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Re: accessify.com's review of RNIB relaunch

From: Isofarro <w3evangelism@faqportal.uklinux.net>
Date: Thu, 26 Jun 2003 11:55:15 +0100
Message-ID: <004c01c33bd1$6e3b75a0$d430f7c2@laptop>
To: <tina@greytower.net>, <w3c-wai-ig@w3.org>


----- Original Message -----
From: <tina@greytower.net>
Subject: Re: accessify.com's review of RNIB relaunch

> On 25 Jun, Lauke   PH wrote:
>
> > Many of you may already have read this (or similar) reports,
> > but nevertheless...
> >
http://www.accessify.com/archives/2003_06_22_news-archives.asp#1056460146440
65669
>
>   I hadn't noticed - but I've read Accessify's comments now and find
>   that whilst I agree with some of them, *my* initial reaction is one of
>   resignation.

:-(  I'm a bit disappointed and deflated. It a bit awkward advocating
accessibility built on webstandards when a publically visible accessibility
lobby like the RNIB have a website that largely ignores webstandards. I
firmly belive that web standards compliance and good HTML structure build a
very good foundation for accessibility. Maybe I am being too greedy by
expecting accessibility and webstandards to be part of the same "bandwagon".

>   Whilst the RNIB could, clearly, have gone much further in their work
>   to get a more accessible *for all* website, they have a fairly narrow
>   focus, and probably bad consultants.

I'd like to hear from the RNIB themselves - particulary in their guidance on
accessibility issues. Did they consider WCAG as a foundation and add their
expertise on top of that? Did they think Priority A is enough for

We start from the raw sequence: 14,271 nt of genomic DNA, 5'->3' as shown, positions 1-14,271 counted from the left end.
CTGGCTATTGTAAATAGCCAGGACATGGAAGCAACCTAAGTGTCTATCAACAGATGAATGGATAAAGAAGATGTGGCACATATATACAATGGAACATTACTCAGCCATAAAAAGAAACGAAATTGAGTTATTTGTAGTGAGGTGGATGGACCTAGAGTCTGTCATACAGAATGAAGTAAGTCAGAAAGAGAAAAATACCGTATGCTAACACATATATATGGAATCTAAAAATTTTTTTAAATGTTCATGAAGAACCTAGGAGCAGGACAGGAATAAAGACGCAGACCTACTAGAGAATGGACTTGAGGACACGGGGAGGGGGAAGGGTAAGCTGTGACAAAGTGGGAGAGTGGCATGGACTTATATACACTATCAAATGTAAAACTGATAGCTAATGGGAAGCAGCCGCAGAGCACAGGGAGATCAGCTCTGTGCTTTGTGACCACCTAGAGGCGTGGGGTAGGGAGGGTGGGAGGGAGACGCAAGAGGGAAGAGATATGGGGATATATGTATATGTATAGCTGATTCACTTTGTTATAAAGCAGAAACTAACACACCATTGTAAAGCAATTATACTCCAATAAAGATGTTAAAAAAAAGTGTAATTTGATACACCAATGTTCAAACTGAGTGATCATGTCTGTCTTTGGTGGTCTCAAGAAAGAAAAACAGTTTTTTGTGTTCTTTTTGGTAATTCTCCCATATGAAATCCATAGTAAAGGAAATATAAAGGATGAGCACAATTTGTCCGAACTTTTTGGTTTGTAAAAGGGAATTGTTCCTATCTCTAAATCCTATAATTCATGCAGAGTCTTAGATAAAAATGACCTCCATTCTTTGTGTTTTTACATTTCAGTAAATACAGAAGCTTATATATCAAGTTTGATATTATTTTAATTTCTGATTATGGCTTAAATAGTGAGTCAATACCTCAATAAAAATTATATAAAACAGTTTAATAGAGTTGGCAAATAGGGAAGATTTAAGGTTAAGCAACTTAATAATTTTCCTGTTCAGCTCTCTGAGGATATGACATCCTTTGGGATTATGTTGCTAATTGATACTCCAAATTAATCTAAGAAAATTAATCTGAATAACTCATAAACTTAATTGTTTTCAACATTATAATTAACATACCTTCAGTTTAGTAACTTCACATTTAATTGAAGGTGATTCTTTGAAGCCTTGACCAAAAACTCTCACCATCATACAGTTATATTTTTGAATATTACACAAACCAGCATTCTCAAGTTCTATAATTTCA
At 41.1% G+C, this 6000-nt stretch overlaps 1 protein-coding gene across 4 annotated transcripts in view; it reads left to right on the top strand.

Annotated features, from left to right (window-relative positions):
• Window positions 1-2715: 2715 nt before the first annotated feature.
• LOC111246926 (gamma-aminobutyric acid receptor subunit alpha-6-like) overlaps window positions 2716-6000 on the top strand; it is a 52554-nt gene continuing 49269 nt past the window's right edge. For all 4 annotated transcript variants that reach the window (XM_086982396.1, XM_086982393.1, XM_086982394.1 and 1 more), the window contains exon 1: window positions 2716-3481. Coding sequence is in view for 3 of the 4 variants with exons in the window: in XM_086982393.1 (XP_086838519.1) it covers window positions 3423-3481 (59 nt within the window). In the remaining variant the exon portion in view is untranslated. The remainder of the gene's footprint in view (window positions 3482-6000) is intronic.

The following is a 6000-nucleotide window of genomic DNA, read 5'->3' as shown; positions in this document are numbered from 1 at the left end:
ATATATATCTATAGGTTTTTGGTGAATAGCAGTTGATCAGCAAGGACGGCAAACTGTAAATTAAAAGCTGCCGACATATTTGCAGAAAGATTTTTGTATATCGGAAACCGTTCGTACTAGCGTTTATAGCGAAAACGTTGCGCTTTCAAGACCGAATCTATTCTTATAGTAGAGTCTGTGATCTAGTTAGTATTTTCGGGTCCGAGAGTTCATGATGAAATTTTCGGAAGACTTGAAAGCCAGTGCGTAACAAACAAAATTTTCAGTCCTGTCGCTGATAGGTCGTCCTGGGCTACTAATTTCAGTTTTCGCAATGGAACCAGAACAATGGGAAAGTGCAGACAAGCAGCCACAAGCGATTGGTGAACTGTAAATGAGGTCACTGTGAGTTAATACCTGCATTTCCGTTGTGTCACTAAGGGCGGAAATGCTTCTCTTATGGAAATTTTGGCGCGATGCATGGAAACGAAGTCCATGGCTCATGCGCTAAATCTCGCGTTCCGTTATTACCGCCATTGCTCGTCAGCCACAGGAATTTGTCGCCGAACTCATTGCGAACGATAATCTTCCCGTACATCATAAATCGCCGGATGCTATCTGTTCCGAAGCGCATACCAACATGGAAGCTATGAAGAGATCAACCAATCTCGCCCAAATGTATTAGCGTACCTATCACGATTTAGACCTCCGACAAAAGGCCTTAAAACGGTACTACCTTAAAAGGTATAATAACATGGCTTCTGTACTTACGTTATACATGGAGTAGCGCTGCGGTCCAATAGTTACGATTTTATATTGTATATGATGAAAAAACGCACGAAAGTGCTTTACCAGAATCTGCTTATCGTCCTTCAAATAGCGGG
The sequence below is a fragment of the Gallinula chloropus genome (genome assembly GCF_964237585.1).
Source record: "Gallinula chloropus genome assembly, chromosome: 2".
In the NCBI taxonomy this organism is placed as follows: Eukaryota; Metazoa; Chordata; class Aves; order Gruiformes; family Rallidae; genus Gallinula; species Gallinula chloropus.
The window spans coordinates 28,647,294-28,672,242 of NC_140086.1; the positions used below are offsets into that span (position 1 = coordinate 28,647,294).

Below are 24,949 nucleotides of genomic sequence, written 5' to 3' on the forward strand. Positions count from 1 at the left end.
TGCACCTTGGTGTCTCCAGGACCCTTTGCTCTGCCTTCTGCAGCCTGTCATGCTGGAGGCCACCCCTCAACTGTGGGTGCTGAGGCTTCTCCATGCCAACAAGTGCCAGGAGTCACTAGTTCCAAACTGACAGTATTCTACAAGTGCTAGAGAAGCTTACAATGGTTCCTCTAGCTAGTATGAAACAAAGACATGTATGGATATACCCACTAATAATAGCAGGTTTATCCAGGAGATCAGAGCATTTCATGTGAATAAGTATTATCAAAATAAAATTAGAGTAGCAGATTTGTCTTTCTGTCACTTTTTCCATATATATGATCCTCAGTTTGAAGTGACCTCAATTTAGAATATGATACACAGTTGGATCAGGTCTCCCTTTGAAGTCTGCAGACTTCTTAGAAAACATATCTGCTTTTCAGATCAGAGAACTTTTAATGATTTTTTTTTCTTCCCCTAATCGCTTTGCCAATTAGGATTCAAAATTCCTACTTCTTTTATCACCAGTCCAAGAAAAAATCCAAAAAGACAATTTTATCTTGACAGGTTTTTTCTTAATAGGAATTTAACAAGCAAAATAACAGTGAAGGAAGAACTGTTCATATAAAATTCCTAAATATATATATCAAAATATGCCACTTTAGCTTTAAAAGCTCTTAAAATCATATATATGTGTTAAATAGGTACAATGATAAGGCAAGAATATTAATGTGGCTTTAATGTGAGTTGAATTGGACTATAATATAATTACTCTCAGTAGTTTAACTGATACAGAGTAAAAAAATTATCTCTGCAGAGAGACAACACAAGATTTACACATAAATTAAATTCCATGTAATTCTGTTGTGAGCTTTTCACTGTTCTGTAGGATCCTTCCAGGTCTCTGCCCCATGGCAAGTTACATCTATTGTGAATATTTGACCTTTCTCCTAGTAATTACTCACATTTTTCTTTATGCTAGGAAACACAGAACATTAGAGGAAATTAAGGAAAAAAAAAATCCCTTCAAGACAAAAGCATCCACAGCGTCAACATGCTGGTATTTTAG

accessibility (based on the non-valid and presentational laden HTML). Is the
message supposed to be: "We don't care either way how a website is designed,
we prefer starting with tossed tag salad and adding some nice accessible
toppings".

I realise I need to keep an open mind in this particular situation (my
judgement is visibly emotive rather than factual at this point - I admit),
and perhaps we (the mailing group) could consider inviting a representative
of the RNIB here to discuss their approach to their redesign, and the
message they want to deliver to UK based organisations and companies.

>   Tell me again why validation is important ?

Its just a fixed available target, and a better option than playing
browser-catchup.


I apologise if the above sounds sarcastic and borders on provocative or
derogatory. So I've opted to try something a bit more constructive:
http://www.isolani.co.uk/access/rnib/rnib.html -- although I haven't added
in any skip links and accesskeys yet, I basically wanted to see if the RNIB
design could be done using structured HTML and CSS layout, and using a
content-first approach. The skip links can be added in the same way as RNIB
have decided to do it (1pixel image as link text), although I'd probably
prefer an unordered list of links with proper link text to do the same job.

I see Simon Willison has also taken this approach:
http://simon.incutio.com/archive/2003/06/25/RNIBinCSS


Through the thread on this mailing list it looks like we've uncovered
another myth - that XHTML is more accessible than HTML. I'm heartened by the
excellent discussion on it, and it is clear to me it is nothing more than a
myth. Probably the a more accurate reflection is "valid and well structured
markup is generally more accessible by default than a collection of tags in
a random order."


>   There is alot of people screaming bloody murder over this whilst
>   shuffling a variety of recently used blunt instruments under the
>   carpet and into the closet.

True, though with a dynamic website there is a tendancy for pages not to
validate because of silly things like incorrect escaping of URLs - so there
is an element of risk that a page could be invalid after it was previously
valid. What matters, I guess, is how we deal with it (Notably Tim Roberts
has opted to fix the offending style - which is good).

>   To the RNIB, to Accessify, to GuyWeb, to Simon Willison: DO try to
>   sweep your own before going out to sweep others.

As always, good sensible advice. We have to live up to our ideals if we ever
expect others to do so willingly too - otherwise we a prone to end up merely
chucking accusations of "its not accessible" , "neither is yours" with no
hope of a positive and ultimately end-user-beneficial outcome.


Mike
Received on Thursday, 26 June 2003 06:53:00 GMT

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